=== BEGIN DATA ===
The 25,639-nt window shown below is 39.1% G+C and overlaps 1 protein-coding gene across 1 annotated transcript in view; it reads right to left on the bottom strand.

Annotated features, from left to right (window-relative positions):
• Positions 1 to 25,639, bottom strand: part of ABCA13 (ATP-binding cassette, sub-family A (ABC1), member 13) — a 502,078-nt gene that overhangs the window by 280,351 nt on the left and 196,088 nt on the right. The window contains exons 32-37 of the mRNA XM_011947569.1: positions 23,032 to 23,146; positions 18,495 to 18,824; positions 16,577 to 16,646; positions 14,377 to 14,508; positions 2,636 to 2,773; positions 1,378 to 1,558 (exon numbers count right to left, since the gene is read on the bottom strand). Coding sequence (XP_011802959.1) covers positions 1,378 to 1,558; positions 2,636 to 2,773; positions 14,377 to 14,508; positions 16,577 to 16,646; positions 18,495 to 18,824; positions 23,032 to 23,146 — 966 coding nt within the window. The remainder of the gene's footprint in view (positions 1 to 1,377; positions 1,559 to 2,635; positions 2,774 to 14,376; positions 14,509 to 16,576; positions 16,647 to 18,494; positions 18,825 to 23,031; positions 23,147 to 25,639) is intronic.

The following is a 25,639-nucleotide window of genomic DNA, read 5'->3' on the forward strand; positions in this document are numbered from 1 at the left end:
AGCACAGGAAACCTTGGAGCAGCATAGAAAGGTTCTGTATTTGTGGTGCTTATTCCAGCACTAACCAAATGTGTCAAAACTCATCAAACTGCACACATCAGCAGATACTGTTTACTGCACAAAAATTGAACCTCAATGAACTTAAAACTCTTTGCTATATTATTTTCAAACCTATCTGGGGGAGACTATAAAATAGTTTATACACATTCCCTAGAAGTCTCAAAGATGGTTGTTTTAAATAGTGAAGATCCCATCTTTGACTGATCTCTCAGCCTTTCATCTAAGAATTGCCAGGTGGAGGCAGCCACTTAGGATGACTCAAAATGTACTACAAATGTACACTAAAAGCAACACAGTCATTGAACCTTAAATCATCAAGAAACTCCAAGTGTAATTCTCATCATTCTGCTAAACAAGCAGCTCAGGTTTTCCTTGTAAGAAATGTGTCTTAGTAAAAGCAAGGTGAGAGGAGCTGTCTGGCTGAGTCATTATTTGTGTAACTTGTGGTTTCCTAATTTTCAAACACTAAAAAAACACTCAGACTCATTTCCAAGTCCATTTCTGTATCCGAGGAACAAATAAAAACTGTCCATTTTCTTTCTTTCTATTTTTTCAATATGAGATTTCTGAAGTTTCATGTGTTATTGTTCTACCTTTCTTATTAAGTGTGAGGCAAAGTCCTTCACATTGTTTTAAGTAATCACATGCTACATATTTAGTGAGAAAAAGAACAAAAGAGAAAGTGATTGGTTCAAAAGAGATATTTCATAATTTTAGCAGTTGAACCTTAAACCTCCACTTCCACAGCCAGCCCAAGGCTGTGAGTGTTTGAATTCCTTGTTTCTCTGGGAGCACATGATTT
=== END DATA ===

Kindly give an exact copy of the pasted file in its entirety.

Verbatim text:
The 25,639-nt window shown below is 39.1% G+C and overlaps 1 protein-coding gene across 1 annotated transcript in view; it reads right to left on the bottom strand.

Annotated features, from left to right (window-relative positions):
• Positions 1 to 25,639, bottom strand: part of ABCA13 (ATP-binding cassette, sub-family A (ABC1), member 13) — a 502,078-nt gene that overhangs the window by 280,351 nt on the left and 196,088 nt on the right. The window contains exons 32-37 of the mRNA XM_011947569.1: positions 23,032 to 23,146; positions 18,495 to 18,824; positions 16,577 to 16,646; positions 14,377 to 14,508; positions 2,636 to 2,773; positions 1,378 to 1,558 (exon numbers count right to left, since the gene is read on the bottom strand). Coding sequence (XP_011802959.1) covers positions 1,378 to 1,558; positions 2,636 to 2,773; positions 14,377 to 14,508; positions 16,577 to 16,646; positions 18,495 to 18,824; positions 23,032 to 23,146 — 966 coding nt within the window. The remainder of the gene's footprint in view (positions 1 to 1,377; positions 1,559 to 2,635; positions 2,774 to 14,376; positions 14,509 to 16,576; positions 16,647 to 18,494; positions 18,825 to 23,031; positions 23,147 to 25,639) is intronic.

The following is a 25,639-nucleotide window of genomic DNA, read 5'->3' on the forward strand; positions in this document are numbered from 1 at the left end:
AGCACAGGAAACCTTGGAGCAGCATAGAAAGGTTCTGTATTTGTGGTGCTTATTCCAGCACTAACCAAATGTGTCAAAACTCATCAAACTGCACACATCAGCAGATACTGTTTACTGCACAAAAATTGAACCTCAATGAACTTAAAACTCTTTGCTATATTATTTTCAAACCTATCTGGGGGAGACTATAAAATAGTTTATACACATTCCCTAGAAGTCTCAAAGATGGTTGTTTTAAATAGTGAAGATCCCATCTTTGACTGATCTCTCAGCCTTTCATCTAAGAATTGCCAGGTGGAGGCAGCCACTTAGGATGACTCAAAATGTACTACAAATGTACACTAAAAGCAACACAGTCATTGAACCTTAAATCATCAAGAAACTCCAAGTGTAATTCTCATCATTCTGCTAAACAAGCAGCTCAGGTTTTCCTTGTAAGAAATGTGTCTTAGTAAAAGCAAGGTGAGAGGAGCTGTCTGGCTGAGTCATTATTTGTGTAACTTGTGGTTTCCTAATTTTCAAACACTAAAAAAACACTCAGACTCATTTCCAAGTCCATTTCTGTATCCGAGGAACAAATAAAAACTGTCCATTTTCTTTCTTTCTATTTTTTCAATATGAGATTTCTGAAGTTTCATGTGTTATTGTTCTACCTTTCTTATTAAGTGTGAGGCAAAGTCCTTCACATTGTTTTAAGTAATCACATGCTACATATTTAGTGAGAAAAAGAACAAAAGAGAAAGTGATTGGTTCAAAAGAGATATTTCATAATTTTAGCAGTTGAACCTTAAACCTCCACTTCCACAGCCAGCCCAAGGCTGTGAGTGTTTGAATTCCTTGTTTCTCTGGGAGCACATGATTT